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Damning government report on racial divide in Britain condemned as “token gesture”

Prime Minister Theresa May hosts a discussion around the Cabinet table on the findings of the Race Disparity Audit which highlighted imbalances in health, education, crime and employment. Photo by Bradley Page-WPA Pool/Getty Images.

By Simon Crowe

A GOVERNMENT report highlighting deep racial divisions in Britain has been criticised as a “token gesture”.

One of the first moves Theresa May made when she took the role as Prime Minister was to run an audit into the divisions in society in modern day Britain.

Results from that audit were released on Tuesday (October 10) on a government-run website which aims to shine a light on the inequality between ethnicities in areas such as education, jobs and crime and justice.

But Munira Mirza, the former deputy mayor of London, told Radio 4’s Today programme on Tuesday that the Government are framing this report in a particular way which cherry picks statistics.

She argued that the report ignored cultural traditions and used the example that some Bangladeshi women choose to stay at home and look after their children but in this audit fall into the category of job discrimination.

Sajid Javid, the secretary of state for communities and local government, disputed that claim. He told the programme there were many factors in play as there are hundreds of thousands of Pakistani and Bangladeshi women who hardly know any English – holding them back from the employment market and other opportunities.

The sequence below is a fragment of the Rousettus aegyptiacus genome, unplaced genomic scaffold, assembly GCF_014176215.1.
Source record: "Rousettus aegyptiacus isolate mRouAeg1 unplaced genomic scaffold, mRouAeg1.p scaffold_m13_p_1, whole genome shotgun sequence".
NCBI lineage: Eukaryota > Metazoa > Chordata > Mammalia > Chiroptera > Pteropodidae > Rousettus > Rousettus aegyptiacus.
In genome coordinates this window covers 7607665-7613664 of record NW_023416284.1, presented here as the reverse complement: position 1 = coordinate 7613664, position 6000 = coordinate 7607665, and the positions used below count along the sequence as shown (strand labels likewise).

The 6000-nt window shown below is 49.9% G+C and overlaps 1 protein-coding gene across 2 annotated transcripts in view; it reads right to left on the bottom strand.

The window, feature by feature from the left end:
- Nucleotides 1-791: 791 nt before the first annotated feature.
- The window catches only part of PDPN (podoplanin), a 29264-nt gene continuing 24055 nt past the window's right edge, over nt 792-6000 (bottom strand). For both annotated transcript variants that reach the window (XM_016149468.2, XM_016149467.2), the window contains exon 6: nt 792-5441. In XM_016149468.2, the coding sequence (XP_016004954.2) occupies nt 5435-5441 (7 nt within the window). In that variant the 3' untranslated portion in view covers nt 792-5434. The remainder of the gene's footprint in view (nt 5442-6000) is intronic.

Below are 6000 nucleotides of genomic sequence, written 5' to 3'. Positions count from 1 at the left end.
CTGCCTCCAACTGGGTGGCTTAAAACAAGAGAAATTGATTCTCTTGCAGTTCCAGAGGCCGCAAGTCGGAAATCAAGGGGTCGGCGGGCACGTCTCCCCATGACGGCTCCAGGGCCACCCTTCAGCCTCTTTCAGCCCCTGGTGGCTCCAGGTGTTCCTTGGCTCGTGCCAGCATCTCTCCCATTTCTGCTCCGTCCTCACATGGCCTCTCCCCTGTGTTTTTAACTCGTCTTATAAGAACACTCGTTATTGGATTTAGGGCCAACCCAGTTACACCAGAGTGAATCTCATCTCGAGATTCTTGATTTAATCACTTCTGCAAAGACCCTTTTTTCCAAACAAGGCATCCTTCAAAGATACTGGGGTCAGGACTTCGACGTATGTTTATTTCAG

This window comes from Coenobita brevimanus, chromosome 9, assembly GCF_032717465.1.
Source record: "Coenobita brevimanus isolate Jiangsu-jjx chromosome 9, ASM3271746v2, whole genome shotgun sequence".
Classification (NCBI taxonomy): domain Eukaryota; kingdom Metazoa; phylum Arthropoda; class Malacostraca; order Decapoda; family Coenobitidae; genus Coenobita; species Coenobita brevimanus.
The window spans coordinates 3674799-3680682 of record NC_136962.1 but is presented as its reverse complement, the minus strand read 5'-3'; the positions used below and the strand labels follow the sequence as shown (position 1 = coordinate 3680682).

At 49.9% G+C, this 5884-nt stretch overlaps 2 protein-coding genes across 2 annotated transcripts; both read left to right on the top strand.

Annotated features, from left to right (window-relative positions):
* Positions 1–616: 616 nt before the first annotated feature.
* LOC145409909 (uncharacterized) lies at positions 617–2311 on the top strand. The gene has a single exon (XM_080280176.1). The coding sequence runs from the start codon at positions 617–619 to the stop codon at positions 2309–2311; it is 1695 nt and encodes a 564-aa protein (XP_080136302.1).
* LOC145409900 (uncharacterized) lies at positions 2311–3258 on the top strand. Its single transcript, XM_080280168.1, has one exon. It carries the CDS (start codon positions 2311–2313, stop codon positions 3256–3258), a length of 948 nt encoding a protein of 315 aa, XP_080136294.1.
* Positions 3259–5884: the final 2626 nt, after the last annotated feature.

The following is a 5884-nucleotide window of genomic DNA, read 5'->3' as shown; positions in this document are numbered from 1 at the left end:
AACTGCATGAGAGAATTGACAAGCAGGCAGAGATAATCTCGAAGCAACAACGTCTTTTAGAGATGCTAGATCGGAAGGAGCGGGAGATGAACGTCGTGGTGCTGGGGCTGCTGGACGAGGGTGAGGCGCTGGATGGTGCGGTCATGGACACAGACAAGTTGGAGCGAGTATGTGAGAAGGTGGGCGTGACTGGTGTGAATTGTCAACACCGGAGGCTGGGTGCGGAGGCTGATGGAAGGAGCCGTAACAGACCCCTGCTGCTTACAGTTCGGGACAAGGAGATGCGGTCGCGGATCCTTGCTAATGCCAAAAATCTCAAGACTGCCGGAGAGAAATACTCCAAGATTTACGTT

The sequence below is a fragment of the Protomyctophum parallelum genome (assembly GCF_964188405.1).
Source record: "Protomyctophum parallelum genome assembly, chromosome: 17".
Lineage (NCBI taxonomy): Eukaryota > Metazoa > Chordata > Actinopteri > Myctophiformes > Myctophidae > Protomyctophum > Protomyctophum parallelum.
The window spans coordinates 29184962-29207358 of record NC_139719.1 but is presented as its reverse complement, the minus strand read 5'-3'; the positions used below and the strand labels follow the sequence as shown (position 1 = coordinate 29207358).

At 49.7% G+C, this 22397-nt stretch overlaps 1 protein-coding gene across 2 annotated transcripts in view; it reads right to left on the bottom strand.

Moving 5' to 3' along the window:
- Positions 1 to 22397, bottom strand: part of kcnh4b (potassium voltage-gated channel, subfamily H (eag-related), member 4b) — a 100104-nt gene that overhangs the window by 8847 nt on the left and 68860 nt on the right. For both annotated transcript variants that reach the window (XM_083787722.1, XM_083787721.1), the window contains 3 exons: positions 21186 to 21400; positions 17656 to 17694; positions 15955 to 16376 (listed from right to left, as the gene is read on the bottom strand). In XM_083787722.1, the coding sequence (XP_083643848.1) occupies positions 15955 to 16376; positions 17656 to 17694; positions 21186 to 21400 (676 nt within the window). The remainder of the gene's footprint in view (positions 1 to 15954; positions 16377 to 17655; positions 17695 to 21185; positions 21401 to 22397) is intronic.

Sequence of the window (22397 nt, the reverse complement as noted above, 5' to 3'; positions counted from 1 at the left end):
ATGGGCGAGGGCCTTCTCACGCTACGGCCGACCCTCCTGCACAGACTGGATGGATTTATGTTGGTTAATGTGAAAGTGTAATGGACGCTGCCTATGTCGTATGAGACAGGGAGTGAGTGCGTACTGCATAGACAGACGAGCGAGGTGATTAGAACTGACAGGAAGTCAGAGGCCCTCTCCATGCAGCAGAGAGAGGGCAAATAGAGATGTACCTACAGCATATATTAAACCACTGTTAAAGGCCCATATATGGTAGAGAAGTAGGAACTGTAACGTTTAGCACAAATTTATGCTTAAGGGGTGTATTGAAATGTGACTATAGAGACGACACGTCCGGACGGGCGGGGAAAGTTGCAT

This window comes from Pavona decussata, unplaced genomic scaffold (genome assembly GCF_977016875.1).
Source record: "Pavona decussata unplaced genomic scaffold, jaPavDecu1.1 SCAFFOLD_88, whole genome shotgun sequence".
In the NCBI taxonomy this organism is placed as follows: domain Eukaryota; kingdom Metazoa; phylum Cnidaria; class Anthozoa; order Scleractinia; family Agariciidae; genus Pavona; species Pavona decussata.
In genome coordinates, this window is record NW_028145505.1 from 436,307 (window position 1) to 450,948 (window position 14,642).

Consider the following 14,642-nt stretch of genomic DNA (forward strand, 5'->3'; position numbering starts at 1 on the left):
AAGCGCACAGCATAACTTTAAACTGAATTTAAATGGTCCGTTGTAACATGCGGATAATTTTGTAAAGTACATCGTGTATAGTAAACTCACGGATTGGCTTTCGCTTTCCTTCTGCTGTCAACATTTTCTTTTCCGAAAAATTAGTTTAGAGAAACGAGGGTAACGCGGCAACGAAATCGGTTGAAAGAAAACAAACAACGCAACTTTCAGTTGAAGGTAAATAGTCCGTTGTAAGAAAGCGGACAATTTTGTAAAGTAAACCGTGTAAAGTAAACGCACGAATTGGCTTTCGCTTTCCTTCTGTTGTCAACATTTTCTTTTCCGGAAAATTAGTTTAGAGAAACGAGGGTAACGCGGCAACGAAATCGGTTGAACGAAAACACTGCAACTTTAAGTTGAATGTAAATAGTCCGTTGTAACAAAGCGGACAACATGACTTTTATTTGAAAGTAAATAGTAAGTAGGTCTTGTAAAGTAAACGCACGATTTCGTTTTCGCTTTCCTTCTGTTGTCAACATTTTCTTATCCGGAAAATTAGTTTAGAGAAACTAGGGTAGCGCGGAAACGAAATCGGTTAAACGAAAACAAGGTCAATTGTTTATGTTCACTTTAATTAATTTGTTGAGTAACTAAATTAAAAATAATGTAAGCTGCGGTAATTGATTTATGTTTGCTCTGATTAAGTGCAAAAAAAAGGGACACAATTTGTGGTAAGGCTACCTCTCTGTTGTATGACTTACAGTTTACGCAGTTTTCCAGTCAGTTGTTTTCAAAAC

Aamir Darr works an independent education consultant who aims to raise attainment amongst disadvantaged children and foster skills of learning together in Bradford.

He said that the problem was not a new one and believes there are already policies in place to address issues around inequality.

He predicteed following this report more policies would arise but condemned them as token gestures and said Theresa May “should stand up and say why these policies aren’t working”.

Labour Councillor Javaid Akhtar, chair of inner north west community committee on Leeds City Council, welcomed any new initiative which stops discrimination but said he believed the Conservative cutbacks on councils’ budgets were unhelpful.

He was keen to highlight the success story of Little London Community Primary School which is in his ward and has 58 nationalities amongst the pupils there and runs classes in the evenings for parents to learn English.

He believes the school is a model for success, with the community reaping the rewards after it recently received major investment.

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